HOLY TRINITY – UNITY IN THE FACE OF DIVISION
The death of Mr. George Floyd is tragic. The murder of Mr. George Floyd is wrong. Those who committed the murder are wrong, either by acts of omission or acts of commission. To say that we should all be treated and treat others equally and respectfully goes without saying. We live in a society where racism still exists. The protests following the death of Mr. Floyd bring glaring attention to these points. Racism is neither a reason nor justification for bad behavior, regardless the actor.
As parishioners of the Church of the Immaculate Conception, we strive tirelessly to overcome social disparities every day for our sisters and brothers. How do we do this? In many subtle yet demonstrative ways. We set the example by how we live, seeing the face of Christ in others. We clothe the naked, giving to our St. Vincent de Paul clothing drive; we feed the hungry, serving a meal at Our Daily Bread every first Sunday of the month since 1981; and we give refreshment to the thirsty by our strong support of the Assistance Center of Towson Churches – this is how we work to overcome disparities. We publicly speak out for the dignity of life, especially by our faithful witness to the March for Life every January since its inception in 1974. We show respect for humanity, one person at a time in simple ordinary acts and gestures. Our acts are not individual, they are collective – it is not you or me, it is we. We are united in our work of Christian charity.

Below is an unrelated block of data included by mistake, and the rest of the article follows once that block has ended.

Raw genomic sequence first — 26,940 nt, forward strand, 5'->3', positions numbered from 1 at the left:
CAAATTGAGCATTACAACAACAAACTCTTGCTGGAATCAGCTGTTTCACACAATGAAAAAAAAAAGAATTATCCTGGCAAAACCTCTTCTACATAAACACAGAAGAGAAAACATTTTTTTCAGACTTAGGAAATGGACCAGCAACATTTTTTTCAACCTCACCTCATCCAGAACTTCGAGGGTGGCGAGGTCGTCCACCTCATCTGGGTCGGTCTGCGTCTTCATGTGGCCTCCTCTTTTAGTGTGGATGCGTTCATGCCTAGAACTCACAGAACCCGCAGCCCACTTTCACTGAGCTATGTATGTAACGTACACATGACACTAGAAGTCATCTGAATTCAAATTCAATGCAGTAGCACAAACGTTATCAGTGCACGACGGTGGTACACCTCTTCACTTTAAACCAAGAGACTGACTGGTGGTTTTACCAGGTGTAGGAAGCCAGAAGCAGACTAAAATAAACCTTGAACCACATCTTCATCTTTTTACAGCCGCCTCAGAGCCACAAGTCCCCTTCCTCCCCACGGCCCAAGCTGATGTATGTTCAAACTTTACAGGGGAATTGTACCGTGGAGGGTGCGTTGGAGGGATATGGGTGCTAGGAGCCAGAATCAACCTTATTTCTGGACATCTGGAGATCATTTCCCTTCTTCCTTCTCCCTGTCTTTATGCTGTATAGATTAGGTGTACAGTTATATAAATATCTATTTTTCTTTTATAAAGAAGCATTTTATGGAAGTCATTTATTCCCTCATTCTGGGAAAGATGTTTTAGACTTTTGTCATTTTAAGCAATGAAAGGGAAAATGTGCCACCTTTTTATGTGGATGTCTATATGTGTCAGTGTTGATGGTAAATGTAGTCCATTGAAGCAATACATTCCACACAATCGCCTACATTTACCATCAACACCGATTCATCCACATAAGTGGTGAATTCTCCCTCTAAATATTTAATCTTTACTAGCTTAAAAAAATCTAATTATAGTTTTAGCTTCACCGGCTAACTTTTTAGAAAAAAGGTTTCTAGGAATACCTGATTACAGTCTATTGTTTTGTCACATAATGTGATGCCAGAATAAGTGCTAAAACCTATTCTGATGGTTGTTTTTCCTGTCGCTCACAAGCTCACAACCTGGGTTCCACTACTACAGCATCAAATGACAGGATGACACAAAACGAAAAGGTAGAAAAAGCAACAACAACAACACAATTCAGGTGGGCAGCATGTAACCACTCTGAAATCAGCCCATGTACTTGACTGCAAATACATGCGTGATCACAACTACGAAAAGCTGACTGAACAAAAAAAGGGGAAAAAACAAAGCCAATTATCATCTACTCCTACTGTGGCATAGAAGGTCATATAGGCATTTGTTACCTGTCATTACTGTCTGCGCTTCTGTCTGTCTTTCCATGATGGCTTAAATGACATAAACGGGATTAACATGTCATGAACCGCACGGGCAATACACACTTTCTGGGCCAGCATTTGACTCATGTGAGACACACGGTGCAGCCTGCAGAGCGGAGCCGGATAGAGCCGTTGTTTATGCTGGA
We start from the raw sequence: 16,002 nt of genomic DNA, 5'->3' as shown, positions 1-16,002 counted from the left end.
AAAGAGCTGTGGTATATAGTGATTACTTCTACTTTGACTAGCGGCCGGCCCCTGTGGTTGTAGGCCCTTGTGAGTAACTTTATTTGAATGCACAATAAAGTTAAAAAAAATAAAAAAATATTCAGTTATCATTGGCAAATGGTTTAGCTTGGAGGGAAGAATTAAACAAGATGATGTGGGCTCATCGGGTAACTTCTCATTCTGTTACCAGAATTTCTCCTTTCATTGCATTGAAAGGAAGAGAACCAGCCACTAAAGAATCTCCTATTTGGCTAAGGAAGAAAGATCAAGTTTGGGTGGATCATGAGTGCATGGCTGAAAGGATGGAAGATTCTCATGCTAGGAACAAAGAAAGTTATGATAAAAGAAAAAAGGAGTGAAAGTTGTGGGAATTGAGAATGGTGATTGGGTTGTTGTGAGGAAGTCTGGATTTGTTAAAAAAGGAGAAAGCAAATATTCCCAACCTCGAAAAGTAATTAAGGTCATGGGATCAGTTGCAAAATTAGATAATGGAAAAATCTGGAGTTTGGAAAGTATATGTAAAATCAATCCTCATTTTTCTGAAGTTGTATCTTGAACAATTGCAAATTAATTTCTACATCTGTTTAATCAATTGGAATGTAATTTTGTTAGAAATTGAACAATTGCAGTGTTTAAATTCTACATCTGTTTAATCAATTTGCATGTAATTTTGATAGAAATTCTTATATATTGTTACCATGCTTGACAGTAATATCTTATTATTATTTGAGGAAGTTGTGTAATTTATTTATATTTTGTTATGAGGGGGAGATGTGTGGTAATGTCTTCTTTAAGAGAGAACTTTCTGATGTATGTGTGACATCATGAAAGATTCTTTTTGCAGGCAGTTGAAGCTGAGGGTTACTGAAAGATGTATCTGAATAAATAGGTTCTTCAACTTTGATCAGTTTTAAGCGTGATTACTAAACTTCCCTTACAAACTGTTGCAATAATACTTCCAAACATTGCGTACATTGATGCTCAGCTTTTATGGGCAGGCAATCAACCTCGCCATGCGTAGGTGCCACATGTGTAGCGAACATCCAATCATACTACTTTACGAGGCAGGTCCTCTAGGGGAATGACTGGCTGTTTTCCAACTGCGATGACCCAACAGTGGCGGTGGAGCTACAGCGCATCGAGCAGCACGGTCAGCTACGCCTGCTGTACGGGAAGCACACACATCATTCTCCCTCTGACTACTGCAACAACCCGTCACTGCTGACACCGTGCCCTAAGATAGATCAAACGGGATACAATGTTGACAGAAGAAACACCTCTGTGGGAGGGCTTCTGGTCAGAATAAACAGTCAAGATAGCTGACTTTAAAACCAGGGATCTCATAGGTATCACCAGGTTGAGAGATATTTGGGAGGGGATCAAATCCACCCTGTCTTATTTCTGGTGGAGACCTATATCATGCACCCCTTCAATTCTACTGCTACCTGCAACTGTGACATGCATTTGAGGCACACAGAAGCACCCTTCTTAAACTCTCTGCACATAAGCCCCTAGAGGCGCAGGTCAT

The protests are not as straight forward as they appear, and this is distressing. The message of racism, unfairness, and injustice is being lost to acts of violence. Violence is neither the answer nor the solution and makes the situation worse.
The peaceful protesters are announcing loudly and boldly that racism is wrong, and that dignity of the human person is an inherent right of all people.
Fr. Joe Barr